- to spill or splash (liquid).
- to spill liquid upon.
- to feed slop to (pigs or other livestock).
- to spill or splash liquid (sometimes followed by about): The children happily slopped about in the puddles.
- (of liquid) to spill or splash out of a container (usually followed by over): The milk slopped over the rim of the glass.
- to walk or go through mud, slush, or water.
- Informal. to be unduly effusive or sentimental; gush (usually followed by over).
- to move in an idle, lazy, casual, or slovenly manner (usually followed by around or about): to spend the weekend slopping around the house.
- a quantity of liquid carelessly spilled or splashed about.
- badly cooked or unappetizing food or drink.
- bran from bolted cornmeal mixed with an equal part of water and used as a feed for swine and other livestock.
- any similar, watery feed; swill.
- Often slops.
- the dirty water, liquid refuse, etc., of a household or the like.
- tasteless or unappetizing soup, stew, or drink.
- kitchen refuse; swill.
- liquid mud.
- slops, Distilling. the mash remaining after distilling.
Origin of slop1
Synonyms for slop
- clothing, bedding, etc., supplied to sailors from the ship's stores.
- cheap, ready-made clothing in general.
- short, baggy trousers, worn by men, especially sailors, in the 16th and 17th centuries.
- a loose-fitting overgarment, as a tunic or smock.
Origin of slop2
Related Words for slopsslosh, wallow, spill, splatter, drip, smudge, dash, flounder, spray, spatter, smear, overflow
Examples from the Web for slops
Contemporary Examples of slops
Back in the 18th century, overalls were known as “slops,” and carried a semi-criminal stigma.Enough with the Overalls!
April 7, 2010
Historical Examples of slops
He dumped another bucket of slops into the home-made trough.Dust
Mr. and Mrs. Haldeman-Julius
With a seething souse the slops went abroad, all over the floor.The House in the Water
Charles G. D. Roberts
The two children rushed with eagerness and vigor down the slops.A Young Mutineer
Mrs. L. T. Meade
He even drank the tea, though he made up a face and called it "slops."Chester Rand
Horatio Alger, Jr
All right, I was only going to throw the slops out of window.The Master of Mrs. Chilvers
Jerome K. Jerome
- (when intr, often foll by about) to cause (liquid) to splash or spill or (of liquid) to splash or spill
- (tr) to splash liquid upon
- (intr; foll by along, through, etc) to tramp (through) mud or slush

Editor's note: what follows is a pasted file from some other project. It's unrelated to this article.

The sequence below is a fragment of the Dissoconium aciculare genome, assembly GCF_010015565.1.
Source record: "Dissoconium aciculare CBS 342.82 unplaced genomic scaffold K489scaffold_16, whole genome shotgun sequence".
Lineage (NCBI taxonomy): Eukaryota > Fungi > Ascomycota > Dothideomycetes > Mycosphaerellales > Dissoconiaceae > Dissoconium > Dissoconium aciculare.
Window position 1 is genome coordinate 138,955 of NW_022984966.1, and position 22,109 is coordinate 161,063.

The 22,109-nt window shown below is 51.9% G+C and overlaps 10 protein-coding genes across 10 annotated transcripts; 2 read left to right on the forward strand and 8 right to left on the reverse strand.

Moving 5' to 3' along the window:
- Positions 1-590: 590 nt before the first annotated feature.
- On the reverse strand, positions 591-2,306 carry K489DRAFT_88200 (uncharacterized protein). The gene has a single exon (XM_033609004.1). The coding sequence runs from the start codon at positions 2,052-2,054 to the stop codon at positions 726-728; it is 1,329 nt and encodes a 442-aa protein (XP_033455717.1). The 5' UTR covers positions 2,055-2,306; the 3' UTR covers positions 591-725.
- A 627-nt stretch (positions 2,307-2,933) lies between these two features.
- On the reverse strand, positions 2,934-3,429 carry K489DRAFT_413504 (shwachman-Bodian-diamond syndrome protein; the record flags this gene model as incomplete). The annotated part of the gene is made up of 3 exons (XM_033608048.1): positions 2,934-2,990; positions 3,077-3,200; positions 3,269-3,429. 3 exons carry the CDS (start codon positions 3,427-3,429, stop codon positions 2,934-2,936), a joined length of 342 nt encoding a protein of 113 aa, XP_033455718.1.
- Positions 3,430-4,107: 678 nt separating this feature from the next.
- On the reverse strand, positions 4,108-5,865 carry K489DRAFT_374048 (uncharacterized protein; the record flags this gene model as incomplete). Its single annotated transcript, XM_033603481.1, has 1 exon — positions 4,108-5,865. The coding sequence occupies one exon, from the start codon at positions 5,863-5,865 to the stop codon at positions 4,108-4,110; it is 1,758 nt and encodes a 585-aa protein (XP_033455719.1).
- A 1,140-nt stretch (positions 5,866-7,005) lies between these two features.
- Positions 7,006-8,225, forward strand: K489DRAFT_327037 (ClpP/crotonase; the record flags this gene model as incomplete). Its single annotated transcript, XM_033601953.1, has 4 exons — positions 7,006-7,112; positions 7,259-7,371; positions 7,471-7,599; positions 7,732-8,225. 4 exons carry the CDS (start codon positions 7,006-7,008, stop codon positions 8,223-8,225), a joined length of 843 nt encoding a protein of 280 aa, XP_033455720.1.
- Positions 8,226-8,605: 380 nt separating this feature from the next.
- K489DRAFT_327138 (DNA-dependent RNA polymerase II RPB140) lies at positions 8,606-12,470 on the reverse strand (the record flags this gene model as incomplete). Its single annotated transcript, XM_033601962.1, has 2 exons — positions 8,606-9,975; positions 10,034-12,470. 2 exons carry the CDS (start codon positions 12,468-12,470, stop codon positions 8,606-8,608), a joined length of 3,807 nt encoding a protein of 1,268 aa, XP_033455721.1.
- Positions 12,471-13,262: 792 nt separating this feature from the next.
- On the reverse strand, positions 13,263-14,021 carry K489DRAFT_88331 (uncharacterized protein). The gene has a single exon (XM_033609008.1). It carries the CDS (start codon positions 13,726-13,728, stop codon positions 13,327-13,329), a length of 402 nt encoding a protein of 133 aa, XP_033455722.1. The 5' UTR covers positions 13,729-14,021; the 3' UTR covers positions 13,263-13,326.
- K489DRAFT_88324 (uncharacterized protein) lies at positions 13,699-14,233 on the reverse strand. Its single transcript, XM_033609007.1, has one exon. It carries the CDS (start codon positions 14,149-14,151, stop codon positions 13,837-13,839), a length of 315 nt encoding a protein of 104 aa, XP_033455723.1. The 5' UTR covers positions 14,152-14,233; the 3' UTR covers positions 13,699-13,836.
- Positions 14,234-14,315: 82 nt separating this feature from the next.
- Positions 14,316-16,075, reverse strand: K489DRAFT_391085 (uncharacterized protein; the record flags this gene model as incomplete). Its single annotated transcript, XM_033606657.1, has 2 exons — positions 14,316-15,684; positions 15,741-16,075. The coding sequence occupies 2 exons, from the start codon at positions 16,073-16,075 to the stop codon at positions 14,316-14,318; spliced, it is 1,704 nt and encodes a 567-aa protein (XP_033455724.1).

- (tr) to feed slop or swill toto slop the pigs
- (tr) to ladle or serve, esp clumsily
- (intr foll by over) informal, mainly US and Canadian to be unpleasantly effusive
- a puddle of spilt liquid
- (plural) wet feed, esp for pigs, made from kitchen waste, etc
- (plural) waste food or liquid refuse
- (plural) the beer, cider, etc, spilt from a barrel while being drawn
- (often plural) the residue left after spirits have been distilled
- (often plural) informal liquid or semiliquid food of low quality
- soft mud, snow, etc
- informal gushing speech or writing
Word Origin for slop
- (plural) sailors' clothing and bedding issued from a ship's stores
- any loose article of clothing, esp a smock
- (plural) men's wide knee breeches worn in the 16th century
- (plural) shoddy manufactured clothing
Word Origin for slop
c.1400, "mudhole," probably from Old English -sloppe "dung" (in plant name cusloppe, literally "cow dung"), related to slyppe "slime" (see slip (v.)). Meaning "semiliquid food" first recorded 1650s; that of "refuse liquid of any kind, household liquid waste" (usually slops) is from 1815. Meaning "affected or sentimental material" is from 1866.
"to spill carelessly" (transitive), 1550s, from slop (n.1). Intransitive sense from 1746. Related: Slopped; slopping.
late 14c., "loose outer garment," probably from Middle Dutch slop, of uncertain origin, corresponding to words in Old Norse and perhaps in Old English. Sense extended generally to "clothing, ready-made clothing" (1660s), usually in plural slops. Hence, also, slop-shop "shop where ready-made clothes are sold" (1723).